There seems to much confusion and misinformation surrounding what sciatica really is, how to treat it, and even what causes it. And when it comes to your health, misinformation can mean the difference between wellness and illness.
What is Sciatica?
Sciatica is a neurological condition and collection of symptoms usually resulting from an underlying problem with the lower spine. Though not always. It’s equally important to understand what sciatica isn’t: a disease.
Your nervous system is how your brain communicates with the rest of your body, and it does this through your nerves. This communication is responsible for every process and function in your body, from automatic processes like blood pressure control, to all your voluntary movement.
Your sciatic nerve is the largest and longest nerve in your body. It runs from your lower spine, down each leg, and into each foot. Sciatica usually effects just one side of the body, and this can result in tingling, weakness, numbness, and varying degrees of pain from your buttocks and hips all the way down to your feet.
As with any symptom, it’s important to find the root cause. Only then can you fix what’s really ailing you.
Causes of Sciatica
There are a number of conditions and circumstances that may result in sciatica pain, which is one reason diagnosing it can be problematic. Let’s look at some of the more common causes.
•Lumbar herniated disc – if your spinal disc is leaking fluid, certain proteins can inflame and irritate the sciatic nerve.
•Degenerative disc disease – the weakening of the spinal discs can occur with age, leading to a reduction in its ability to absorb shocks, which can cause pressure on the nerve.
•Isthmic Spondylolisthesis – this occurs when one spinal disc slips over another and pinches the sciatic nerve.
•Piriformis Syndrome – your piriformis muscle in your buttocks sits on top of your sciatic nerve and certain movements can irritate it.
•Lumbar spinal stenosis – arthritis can cause your spinal canal to narrow, putting undue pressure on the nerve.
Other possible causes of your sciatica pain could be due to pregnancy, injury to a muscle, scar tissue, and in rare cases a tumor.
We already know that underlying problems are responsible for your sciatica discomfort, which is why your symptoms are likely to come and go, get worse, get better, and change considerably over time.
It may begin as numbness in your thigh. It could result in pain and loss of movement in your foot. Certain movements could result in a shooting pain anywhere in your leg, hips, or buttocks. Or you could feel like part of your leg is burning, or you may experience a tingling sensation.
When it comes sciatica symptoms, the range and varying degrees of discomfort are pretty astounding.
Treatment for your sciatica pain will always depend on the circumstances contributing to it. However, the first approach should be of the non-invasive variety. And only then, should those options fail, should surgery be considered.
•Prescription medication, including muscle relaxants, narcotics, and/or anti-seizure medication;
•Cold and hot packs – helpful in treating the onset of pain. Alternate between the two to find which works better for you.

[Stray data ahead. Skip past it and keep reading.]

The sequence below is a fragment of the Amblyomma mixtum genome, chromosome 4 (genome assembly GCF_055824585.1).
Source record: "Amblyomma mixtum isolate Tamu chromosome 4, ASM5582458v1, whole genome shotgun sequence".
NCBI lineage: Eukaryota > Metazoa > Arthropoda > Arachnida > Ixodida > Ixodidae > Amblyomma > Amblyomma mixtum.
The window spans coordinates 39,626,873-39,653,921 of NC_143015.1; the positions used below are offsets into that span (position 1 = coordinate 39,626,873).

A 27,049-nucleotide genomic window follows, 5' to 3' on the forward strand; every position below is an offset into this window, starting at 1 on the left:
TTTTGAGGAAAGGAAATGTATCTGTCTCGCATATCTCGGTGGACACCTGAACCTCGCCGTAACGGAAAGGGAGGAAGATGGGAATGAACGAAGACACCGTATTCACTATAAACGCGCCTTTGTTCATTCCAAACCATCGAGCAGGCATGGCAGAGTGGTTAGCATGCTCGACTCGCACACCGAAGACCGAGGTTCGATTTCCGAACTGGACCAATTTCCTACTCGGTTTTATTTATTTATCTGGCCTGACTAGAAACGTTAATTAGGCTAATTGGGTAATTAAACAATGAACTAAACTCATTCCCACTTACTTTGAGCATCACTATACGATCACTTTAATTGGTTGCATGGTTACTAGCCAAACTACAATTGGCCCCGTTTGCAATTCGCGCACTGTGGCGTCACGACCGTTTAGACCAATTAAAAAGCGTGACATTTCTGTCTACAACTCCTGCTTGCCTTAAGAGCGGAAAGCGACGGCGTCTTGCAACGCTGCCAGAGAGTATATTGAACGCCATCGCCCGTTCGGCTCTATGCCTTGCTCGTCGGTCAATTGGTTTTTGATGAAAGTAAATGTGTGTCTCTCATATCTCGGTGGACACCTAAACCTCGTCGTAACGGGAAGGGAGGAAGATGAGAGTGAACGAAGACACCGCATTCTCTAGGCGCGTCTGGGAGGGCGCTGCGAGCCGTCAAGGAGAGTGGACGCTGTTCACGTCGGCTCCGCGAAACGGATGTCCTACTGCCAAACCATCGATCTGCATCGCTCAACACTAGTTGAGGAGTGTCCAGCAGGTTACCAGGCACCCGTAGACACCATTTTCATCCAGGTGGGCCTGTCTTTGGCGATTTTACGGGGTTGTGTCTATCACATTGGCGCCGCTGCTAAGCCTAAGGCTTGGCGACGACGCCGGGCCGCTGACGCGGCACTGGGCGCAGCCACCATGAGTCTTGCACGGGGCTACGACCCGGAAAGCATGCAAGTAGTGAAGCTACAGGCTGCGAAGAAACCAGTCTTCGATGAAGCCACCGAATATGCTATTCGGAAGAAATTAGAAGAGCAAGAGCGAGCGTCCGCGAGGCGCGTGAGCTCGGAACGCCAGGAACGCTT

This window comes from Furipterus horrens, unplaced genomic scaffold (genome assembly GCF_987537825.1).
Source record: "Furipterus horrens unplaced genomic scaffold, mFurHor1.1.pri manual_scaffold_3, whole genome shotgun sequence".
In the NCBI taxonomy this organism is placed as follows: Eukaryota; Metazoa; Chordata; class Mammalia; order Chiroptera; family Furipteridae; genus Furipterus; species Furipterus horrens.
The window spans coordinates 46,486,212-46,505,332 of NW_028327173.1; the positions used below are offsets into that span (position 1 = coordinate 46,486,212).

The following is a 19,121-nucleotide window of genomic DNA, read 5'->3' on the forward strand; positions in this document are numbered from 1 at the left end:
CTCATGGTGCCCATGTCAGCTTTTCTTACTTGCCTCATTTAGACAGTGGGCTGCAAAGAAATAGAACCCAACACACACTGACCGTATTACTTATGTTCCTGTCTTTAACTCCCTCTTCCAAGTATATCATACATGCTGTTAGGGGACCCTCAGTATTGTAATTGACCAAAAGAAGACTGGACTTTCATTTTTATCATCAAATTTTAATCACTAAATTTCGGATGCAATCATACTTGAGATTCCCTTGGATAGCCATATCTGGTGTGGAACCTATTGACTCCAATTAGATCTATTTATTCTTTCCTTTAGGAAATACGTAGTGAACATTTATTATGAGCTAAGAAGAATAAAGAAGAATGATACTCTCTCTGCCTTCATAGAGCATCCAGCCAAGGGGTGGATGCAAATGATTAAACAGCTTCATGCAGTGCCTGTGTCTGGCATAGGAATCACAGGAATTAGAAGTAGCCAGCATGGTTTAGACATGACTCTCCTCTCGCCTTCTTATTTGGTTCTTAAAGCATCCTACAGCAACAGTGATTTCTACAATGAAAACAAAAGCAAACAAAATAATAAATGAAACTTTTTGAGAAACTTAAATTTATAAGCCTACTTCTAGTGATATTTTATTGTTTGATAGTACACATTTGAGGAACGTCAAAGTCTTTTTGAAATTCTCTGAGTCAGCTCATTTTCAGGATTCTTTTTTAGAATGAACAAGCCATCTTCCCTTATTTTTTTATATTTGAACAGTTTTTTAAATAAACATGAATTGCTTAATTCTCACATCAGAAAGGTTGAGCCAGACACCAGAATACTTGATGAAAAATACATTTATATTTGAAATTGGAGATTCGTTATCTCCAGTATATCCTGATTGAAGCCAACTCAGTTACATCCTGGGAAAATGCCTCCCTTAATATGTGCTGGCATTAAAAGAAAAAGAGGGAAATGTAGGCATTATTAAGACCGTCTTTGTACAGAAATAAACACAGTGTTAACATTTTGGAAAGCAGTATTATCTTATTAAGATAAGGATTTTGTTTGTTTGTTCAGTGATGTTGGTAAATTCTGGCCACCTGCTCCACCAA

•Aromatherapy – if inflammation is responsible for your sciatica pain, try lowering it with essential oils that have anti-inflammatory effects like St. John’s wort. You’ll need a diffuser to take advantage of this method.
•Massage therapy – if the cause of your sciatica is muscular, massage therapy can help loosen the muscles affected, restore mobility, and decrease your pain.
•Acupuncture – this ancient Chinese practice helps stimulate your body’s energy pathways using very thin needles that are inserted around the area of concern.
•Chiropractic adjustment – if a spinal subluxation (misalignment) is putting pressure on your sciatic nerve, a spinal adjustment may resolve the issue.
•Lumbar Epidural Steroid Injection – if lumbar radiculopathy is causing your pain, this treatment, that involves placing a tiny needle in the epidural space and injecting a small amount of pain medication, may provide relief.
•Transforaminal Epidural Steroid Injection – this treatment is similar to the one above, but the medication is directed onto the sciatic nerve fibers, resulting in a more direct medication delivery.
•Physical therapy– to correct posture, strengthen muscles, and improve flexibility.
Lifestyle plays a big role in our health. If you’re sitting down for much of the day, and especially if your posture is poor while sitting, this can contribute to sciatica. Explore ways to get more movement into your day. Incorporate a routine that gets you up and away from your desk.
How about a standing desk? Or stretching breaks. (Yoga, in particular, is great for lengthening the spine and keeping it healthy.) Take a short walk. And try alternating between sitting and lying down when you do experience pain. Find a position that works best for you. And the effect posture has on your health cannot be discounted. Keep your spine straight regardless of your position.
Also, don’t overlook the effect proper rest can have on your sciatica pain. And if these non-invasive strategies don’t help, it may be time to consider more modern treatment options.
Sciatica can be a real pain in the foot, leg, hips, and buttocks. Unfortunately, this pain isn’t your biggest problem. That distinction belongs to whatever is causing your discomfort.
If you think you’re suffering from sciatica symptoms, it’s important to see a physician immediately. Many conditions are reversible. However, nerve damage isn’t. So, don’t let it get to that point.
360 Pain Treatment can properly diagnosis your sciatica, as well as find the root cause of your pain. And we have a number of treatment options, one of which is sure to help.
Don’t let your sciatica pain slow you down.
Know more about Dr. Raju Mantena